Richard Garriott on Morality and Choice in Ultima IV: Quest of the Avatar

Later this month, David Craddock will release his new book Break Out: How the Apple II Launched the PC Gaming Revolution, and to give you an idea of what type of content it will include, USGamer is spotlighting an excerpt featuring Richard Garriott commenting on taking player choice to new levels in Ultima IV. Dealing with a group of virtuous doppelgangers and monsters masquerading as children are two such eyebrow-raising scenarios the team introduced - in 1985:
In one scenario, players enter a room to find doppelgangers of each member of their party—a cleric, a fighter, a paladin, and so on. Seeing another fully formed party should give them pause. What were they to do? How should they proceed? Attacking seemed out of the question; the NPCs were virtuous heroes, just like them. Except they weren't. They were monsters in the guise of heroes. Attacking them would incur no penalty. "This is all occurring to them in real-time, so it forces them to make quick decisions," Garriott explains. "And in this case, it really doesn't matter: they're all monsters. But the fact that players didn't know that means that they could create all sorts of unique stories in their heads."

Any doubts that players and critics would dismiss Ultima IV's trials as simplistic were dispelled when, two weeks before the game's release in September 1985, Robert stormed into Richard's office and read aloud from a letter written by one of Origin's quality assurance (QA) testers. The man was threatening to resign over one of the scenarios in the Stygian Abyss that mandated players to kill children in order to progress. "I was stunned," Richard Garriott recalls. "I said, 'I have no idea what this guy's talking about.' Robert said, 'I don't know, either, but whatever it is, we need to find it and get it out of the game. Whatever is creating this feeling, we'd better get out of the game.'"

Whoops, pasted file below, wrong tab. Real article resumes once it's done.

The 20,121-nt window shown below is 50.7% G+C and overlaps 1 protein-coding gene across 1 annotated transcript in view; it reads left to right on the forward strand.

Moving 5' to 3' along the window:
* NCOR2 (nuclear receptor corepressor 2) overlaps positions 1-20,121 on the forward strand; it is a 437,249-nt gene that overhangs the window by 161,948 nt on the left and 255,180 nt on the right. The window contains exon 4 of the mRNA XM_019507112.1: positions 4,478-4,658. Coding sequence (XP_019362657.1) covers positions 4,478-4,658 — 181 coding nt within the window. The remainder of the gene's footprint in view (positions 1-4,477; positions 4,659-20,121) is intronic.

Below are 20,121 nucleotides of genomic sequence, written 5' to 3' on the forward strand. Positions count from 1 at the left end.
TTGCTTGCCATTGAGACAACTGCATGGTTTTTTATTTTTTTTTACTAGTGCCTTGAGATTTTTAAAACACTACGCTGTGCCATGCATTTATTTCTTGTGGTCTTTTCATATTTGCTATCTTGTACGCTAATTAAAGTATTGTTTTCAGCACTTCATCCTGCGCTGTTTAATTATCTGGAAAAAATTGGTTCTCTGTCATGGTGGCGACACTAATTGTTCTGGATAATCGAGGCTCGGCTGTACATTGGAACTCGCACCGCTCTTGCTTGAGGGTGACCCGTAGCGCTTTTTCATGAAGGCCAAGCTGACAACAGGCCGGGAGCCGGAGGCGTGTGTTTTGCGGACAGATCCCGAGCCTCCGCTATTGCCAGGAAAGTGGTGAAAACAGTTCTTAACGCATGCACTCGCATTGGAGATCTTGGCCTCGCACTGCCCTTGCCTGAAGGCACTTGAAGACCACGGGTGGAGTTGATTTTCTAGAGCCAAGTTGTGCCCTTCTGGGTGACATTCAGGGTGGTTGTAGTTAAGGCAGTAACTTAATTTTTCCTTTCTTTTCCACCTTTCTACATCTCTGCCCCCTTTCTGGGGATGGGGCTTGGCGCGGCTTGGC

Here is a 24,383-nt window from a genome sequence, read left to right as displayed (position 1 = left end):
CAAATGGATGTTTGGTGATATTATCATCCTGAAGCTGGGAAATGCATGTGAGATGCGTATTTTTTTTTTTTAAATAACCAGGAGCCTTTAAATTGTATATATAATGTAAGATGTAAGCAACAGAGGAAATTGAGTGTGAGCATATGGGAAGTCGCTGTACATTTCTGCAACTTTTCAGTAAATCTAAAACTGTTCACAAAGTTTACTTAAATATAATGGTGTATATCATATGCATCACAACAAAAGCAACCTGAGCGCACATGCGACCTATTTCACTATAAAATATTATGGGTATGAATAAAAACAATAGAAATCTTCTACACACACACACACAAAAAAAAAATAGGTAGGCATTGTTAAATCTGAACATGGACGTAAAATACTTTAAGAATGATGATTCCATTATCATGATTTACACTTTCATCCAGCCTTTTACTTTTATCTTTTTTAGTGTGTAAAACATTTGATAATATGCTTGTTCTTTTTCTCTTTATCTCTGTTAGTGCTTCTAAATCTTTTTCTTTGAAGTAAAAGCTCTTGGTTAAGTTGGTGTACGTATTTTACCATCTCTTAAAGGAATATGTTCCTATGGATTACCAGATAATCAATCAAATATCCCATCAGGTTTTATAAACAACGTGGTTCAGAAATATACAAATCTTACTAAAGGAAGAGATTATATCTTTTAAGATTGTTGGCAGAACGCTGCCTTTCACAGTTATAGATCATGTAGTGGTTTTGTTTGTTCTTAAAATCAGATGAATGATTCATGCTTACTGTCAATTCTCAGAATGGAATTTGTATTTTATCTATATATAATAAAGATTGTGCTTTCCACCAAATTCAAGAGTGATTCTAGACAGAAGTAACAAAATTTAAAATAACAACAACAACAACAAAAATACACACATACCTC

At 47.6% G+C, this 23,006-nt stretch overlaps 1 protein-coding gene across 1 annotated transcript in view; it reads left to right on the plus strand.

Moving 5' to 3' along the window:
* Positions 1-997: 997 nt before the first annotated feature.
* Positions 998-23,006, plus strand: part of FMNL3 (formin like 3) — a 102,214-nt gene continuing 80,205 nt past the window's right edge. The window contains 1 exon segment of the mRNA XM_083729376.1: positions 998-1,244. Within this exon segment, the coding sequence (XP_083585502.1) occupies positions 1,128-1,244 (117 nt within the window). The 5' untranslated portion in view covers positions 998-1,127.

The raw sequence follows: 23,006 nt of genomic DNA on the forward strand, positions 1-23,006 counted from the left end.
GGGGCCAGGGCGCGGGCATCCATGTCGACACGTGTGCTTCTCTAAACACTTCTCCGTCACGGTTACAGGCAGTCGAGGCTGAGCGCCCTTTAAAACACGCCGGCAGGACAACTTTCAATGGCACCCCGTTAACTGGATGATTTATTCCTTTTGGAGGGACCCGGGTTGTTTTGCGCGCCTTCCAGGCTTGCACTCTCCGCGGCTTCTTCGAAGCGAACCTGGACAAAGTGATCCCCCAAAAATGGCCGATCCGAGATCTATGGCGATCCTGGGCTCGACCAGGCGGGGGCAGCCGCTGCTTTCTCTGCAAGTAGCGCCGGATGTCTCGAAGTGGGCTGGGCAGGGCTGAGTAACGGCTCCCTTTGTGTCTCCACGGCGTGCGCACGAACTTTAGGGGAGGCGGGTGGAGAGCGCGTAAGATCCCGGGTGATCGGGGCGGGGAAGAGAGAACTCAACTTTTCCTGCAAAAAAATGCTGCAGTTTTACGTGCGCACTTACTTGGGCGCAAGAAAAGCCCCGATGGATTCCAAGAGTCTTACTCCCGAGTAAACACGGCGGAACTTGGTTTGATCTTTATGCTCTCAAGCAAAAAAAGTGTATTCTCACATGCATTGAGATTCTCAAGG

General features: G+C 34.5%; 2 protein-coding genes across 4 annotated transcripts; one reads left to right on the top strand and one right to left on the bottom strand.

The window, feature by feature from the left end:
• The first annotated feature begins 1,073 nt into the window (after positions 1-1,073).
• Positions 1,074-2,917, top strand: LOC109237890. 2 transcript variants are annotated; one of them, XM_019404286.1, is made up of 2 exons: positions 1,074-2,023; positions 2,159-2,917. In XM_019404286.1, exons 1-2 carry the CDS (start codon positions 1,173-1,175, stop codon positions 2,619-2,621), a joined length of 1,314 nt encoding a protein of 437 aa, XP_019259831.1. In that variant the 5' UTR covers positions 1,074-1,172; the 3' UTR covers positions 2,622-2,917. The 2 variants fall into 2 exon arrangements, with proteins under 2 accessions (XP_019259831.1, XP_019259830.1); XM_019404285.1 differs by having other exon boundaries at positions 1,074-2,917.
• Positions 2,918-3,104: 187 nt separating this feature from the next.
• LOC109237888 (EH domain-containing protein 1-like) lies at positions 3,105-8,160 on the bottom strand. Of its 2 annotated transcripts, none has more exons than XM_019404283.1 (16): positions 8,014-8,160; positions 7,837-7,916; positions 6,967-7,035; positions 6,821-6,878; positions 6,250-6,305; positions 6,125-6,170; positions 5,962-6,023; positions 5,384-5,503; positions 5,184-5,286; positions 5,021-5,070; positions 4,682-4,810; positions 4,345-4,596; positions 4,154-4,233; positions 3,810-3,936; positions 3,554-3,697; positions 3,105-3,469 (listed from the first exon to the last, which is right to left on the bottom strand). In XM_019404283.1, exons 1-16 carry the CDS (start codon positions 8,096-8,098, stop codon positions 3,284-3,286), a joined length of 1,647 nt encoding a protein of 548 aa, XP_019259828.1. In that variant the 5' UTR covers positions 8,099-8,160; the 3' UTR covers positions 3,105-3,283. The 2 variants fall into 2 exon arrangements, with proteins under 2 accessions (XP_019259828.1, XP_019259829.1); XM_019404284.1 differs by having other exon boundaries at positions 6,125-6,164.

Richard and Robert walked across the top floor of the garage and found the tester. The man sat stiffly at his desk, wrestling with whether or not to leave his job over what he viewed as a violation of good taste. Richard asked him to pull up the room responsible for his outrage. It flickered into existence on the screen, and he recognized it at once. Cages hung in all four corners of the room. Each cage was full of children. In the heart of the room, between the four cages, was a lever. Pulling it lowered the cages and released the children, who swarmed the player and attacked. The only way out was to kill the children and bolt for the exit... or so it seemed.

Relieved, Garriott explained the scenario. "Now, this was not a test, but I knew it would look like a test: no one in their right mind would think it's okay to kill children in a game about virtue, and yet I surrounded you with children that were attacking you."

The QA tester breathed a sigh of relief. It turned out the children were monsters in disguise. Although the tester was assuaged, Robert was not. Privately, he insisted that Richard remove the room, reasoning that Origin would suffer irreparable damage to its reputation if a parent group misinterpreted the trial. Lord British refused. Ultima IV was predicated on being virtuous, and the QA tester had recoiled at the notion of taking an action meant to be viewed as morally abhorrent—precisely the type of response Richard hoped to illicit. The QA tester's reaction proved that video games stimulated emotions common associated with film and literature.